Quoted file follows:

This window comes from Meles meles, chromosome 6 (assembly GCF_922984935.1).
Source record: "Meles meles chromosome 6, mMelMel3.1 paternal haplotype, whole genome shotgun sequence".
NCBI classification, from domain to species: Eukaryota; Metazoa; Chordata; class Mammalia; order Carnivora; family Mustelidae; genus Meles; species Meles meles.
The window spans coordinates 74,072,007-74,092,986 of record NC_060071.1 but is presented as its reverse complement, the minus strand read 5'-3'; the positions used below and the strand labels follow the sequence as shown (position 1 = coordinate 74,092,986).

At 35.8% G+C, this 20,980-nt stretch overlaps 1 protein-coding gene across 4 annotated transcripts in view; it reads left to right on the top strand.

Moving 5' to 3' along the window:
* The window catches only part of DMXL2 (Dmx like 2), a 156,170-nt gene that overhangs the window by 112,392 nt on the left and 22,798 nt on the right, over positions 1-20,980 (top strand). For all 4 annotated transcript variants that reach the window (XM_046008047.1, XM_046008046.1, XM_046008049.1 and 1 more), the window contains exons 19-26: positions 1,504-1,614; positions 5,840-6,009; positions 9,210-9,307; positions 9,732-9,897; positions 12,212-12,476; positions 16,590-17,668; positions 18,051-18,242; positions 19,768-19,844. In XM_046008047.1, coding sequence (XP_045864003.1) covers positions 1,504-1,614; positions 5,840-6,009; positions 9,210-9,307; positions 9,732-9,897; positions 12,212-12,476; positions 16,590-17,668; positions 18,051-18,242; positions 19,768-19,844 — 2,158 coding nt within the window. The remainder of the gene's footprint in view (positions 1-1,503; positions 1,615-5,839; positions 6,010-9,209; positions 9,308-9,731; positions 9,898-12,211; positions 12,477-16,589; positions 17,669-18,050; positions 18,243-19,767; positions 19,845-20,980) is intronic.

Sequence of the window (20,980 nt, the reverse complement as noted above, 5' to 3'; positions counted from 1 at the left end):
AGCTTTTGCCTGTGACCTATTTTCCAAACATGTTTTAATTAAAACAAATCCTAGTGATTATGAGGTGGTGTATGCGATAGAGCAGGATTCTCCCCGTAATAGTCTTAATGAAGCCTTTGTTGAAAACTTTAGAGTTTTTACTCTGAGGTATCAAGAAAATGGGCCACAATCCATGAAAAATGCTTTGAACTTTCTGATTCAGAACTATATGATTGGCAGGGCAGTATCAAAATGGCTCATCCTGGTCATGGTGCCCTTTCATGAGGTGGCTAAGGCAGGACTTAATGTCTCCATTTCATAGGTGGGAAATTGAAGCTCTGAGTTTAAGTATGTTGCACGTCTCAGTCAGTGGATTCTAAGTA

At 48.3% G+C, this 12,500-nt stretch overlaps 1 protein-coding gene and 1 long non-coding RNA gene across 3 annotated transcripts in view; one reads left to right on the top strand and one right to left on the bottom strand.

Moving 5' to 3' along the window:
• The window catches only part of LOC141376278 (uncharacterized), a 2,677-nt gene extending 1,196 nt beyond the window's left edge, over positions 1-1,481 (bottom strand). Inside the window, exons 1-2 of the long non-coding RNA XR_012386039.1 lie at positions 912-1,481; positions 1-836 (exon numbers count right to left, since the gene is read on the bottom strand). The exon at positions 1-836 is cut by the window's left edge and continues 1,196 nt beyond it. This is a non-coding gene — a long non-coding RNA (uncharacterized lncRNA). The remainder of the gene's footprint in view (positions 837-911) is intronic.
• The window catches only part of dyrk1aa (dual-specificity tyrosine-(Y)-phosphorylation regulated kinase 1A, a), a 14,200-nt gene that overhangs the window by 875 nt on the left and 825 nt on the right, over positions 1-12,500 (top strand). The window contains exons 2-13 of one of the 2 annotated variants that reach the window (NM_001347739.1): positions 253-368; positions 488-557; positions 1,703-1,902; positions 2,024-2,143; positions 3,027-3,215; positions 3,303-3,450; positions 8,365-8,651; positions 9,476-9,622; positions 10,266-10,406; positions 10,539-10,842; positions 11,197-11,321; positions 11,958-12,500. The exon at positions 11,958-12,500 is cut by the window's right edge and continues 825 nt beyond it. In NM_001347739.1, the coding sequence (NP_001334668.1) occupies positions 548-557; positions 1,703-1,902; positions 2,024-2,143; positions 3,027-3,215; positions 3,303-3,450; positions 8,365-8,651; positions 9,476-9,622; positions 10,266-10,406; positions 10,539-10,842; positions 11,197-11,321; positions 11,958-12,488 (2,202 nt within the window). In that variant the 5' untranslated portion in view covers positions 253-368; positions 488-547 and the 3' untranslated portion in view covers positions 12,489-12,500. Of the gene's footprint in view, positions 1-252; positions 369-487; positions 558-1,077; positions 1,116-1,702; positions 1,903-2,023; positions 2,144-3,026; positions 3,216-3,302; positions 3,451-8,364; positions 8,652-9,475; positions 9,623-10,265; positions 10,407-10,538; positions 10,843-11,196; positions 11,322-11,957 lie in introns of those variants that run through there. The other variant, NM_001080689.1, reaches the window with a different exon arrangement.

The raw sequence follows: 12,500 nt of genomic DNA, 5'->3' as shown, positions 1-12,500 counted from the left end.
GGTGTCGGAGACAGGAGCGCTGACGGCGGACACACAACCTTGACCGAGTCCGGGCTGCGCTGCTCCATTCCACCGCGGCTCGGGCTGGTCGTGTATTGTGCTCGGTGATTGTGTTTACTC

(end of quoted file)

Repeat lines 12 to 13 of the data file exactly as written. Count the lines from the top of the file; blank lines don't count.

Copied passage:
• The window catches only part of LOC141376278 (uncharacterized), a 2,677-nt gene extending 1,196 nt beyond the window's left edge, over positions 1-1,481 (bottom strand). Inside the window, exons 1-2 of the long non-coding RNA XR_012386039.1 lie at positions 912-1,481; positions 1-836 (exon numbers count right to left, since the gene is read on the bottom strand). The exon at positions 1-836 is cut by the window's left edge and continues 1,196 nt beyond it. This is a non-coding gene — a long non-coding RNA (uncharacterized lncRNA). The remainder of the gene's footprint in view (positions 837-911) is intronic.
• The window catches only part of dyrk1aa (dual-specificity tyrosine-(Y)-phosphorylation regulated kinase 1A, a), a 14,200-nt gene that overhangs the window by 875 nt on the left and 825 nt on the right, over positions 1-12,500 (top strand). The window contains exons 2-13 of one of the 2 annotated variants that reach the window (NM_001347739.1): positions 253-368; positions 488-557; positions 1,703-1,902; positions 2,024-2,143; positions 3,027-3,215; positions 3,303-3,450; positions 8,365-8,651; positions 9,476-9,622; positions 10,266-10,406; positions 10,539-10,842; positions 11,197-11,321; positions 11,958-12,500. The exon at positions 11,958-12,500 is cut by the window's right edge and continues 825 nt beyond it. In NM_001347739.1, the coding sequence (NP_001334668.1) occupies positions 548-557; positions 1,703-1,902; positions 2,024-2,143; positions 3,027-3,215; positions 3,303-3,450; positions 8,365-8,651; positions 9,476-9,622; positions 10,266-10,406; positions 10,539-10,842; positions 11,197-11,321; positions 11,958-12,488 (2,202 nt within the window). In that variant the 5' untranslated portion in view covers positions 253-368; positions 488-547 and the 3' untranslated portion in view covers positions 12,489-12,500. Of the gene's footprint in view, positions 1-252; positions 369-487; positions 558-1,077; positions 1,116-1,702; positions 1,903-2,023; positions 2,144-3,026; positions 3,216-3,302; positions 3,451-8,364; positions 8,652-9,475; positions 9,623-10,265; positions 10,407-10,538; positions 10,843-11,196; positions 11,322-11,957 lie in introns of those variants that run through there. The other variant, NM_001080689.1, reaches the window with a different exon arrangement.